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India updates refined palm oil import rules, shortens import license validity

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India updates refined palm oil import rules, shortens import license validity

Highlights

Move seen as measure to ensure vegetable oil supply

Market participants largely unsurprised

Singapore — The Indian government updated the conditions for the import of refined palm oil, reducing the validity of import licenses and demanding a pre-purchase agreement for the shipments, according to a document seen by S&P Global Platts on Monday.

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The government had on January 8, 2020, changed the import policy of refined palm oil from "free" to "restricted."

The import licenses will be valid for six months rather than the earlier validity of 18 months. Authorized importers, who fail to use their quotas, will be barred from receiving licenses in the future.

Along with the pre-purchase agreement, the government will also require the import history for the past three years to supplement the import authorization applications.

Some market participants read this as an invitation to apply for import licenses, while others perceived it as a modification of the current conditions.

Market reaction

Market participants were largely not surprised. "In January, there was some initial confusion surrounding the 'restricted' status, but we broadly understood that an application to import refined palm oil products would be needed. This notice just serves to detail the conditions a bit more," said a Singapore-based trader.

After initially banning refined palm olein imports from all origins, the Indian government relented and issued import licenses for around 88,000 mt of refined palm olein from Nepal in February.

"Palm Olein is shipped into Nepal via the Indian port Budge Budge as it (Nepal) is a landlocked country," said a Malaysia-based source.

"This news is friendly for palm olein exporters and should help olein prices hold to some extent. It will also give the refiners who have been laboring under low Olein prices some respite, but the demand situation is still very weak," said a source. The source added that olein is typically used by the food and beverage industry, while rival softoils sunflower oil and soybean oil are preferred for domestic use.

"The consumer outlook in India is very bleak. People are worried about job layoffs after the lockdown and are tightening their belts. Hotels and restaurants have cut their demand projections by up to 40%. Additionally, Prime Minister Modi is addressing the nation on the 14th of April at 10 pm (IST), and I feel that an extension of the lockdown may be possible," said an India-based buyer.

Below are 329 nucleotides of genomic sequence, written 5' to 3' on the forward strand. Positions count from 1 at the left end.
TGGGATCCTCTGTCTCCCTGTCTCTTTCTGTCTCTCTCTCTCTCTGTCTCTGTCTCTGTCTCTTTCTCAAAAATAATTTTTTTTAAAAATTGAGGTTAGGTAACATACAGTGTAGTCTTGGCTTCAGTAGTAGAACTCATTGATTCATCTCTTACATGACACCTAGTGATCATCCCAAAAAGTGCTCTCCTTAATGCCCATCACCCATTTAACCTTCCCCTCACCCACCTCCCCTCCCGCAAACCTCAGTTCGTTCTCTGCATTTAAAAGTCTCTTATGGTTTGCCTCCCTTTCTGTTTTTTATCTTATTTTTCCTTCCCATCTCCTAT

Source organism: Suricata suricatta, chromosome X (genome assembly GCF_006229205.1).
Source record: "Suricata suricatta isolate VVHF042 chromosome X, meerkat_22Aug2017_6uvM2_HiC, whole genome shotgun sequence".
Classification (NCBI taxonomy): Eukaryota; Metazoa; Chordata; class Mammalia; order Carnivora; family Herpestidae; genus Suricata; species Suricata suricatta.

However, many conceded that it is an "unwritten rule that Indonesian palm olein is preferred" as the Indian government had told buyers to refrain from Malaysian palm oil products after a diplomatic spat.

Market participants said that the decision was likely inspired by fear that supply of edible oil would be strained due to the lockdown, as most refineries are running at lower rates.

"The decision was also brought about as the government wants to ensure that prices of vegetable oil and food is kept under control. However, importers many not actually buy refined palm oil anytime soon, as the import margins are not attractive," said Anilkumar Bagani, head of Research at Mumbai-based consultancy Sunvin Group.

A Singapore-based broker also highlighted that the decision could have been taken to ensure enough supplies of edible palm oil before the holy month of Ramadan.

Another India-based buyer attributed the truncated validity of the import licenses to the need to protect the local refining industry. "In January, the decision to restrict refined palm oil products was taken to protect the local refiners. However, run rates are low now, and the workforce is crippled. Thus, I feel that this is just a temporary measure that will mitigate supply shortages, and also appease the local refiners. It is kept to six months to show that this will not be an ongoing practice or industry norm," said the source.

A Malaysia-based refiner also added that this may impact the price of palm stearin. "With this development, I expect around 250,000 mt of olein to be produced, which will also result in around 50,000 mt of stearin in the market. Stearin prices are currently at a premium to CPO due to higher demand from the oleochemical industry, and this additional supply may affect stearin prices," the source said.

In February, the Indian government had issued import licenses for 1.1 million mt of Indonesian-origin palm olein. However, most market participants reported that they were unaware of Indonesian-origin palm olein shipments headed to India at this point, citing Nepal as the preferred origin of olein imports.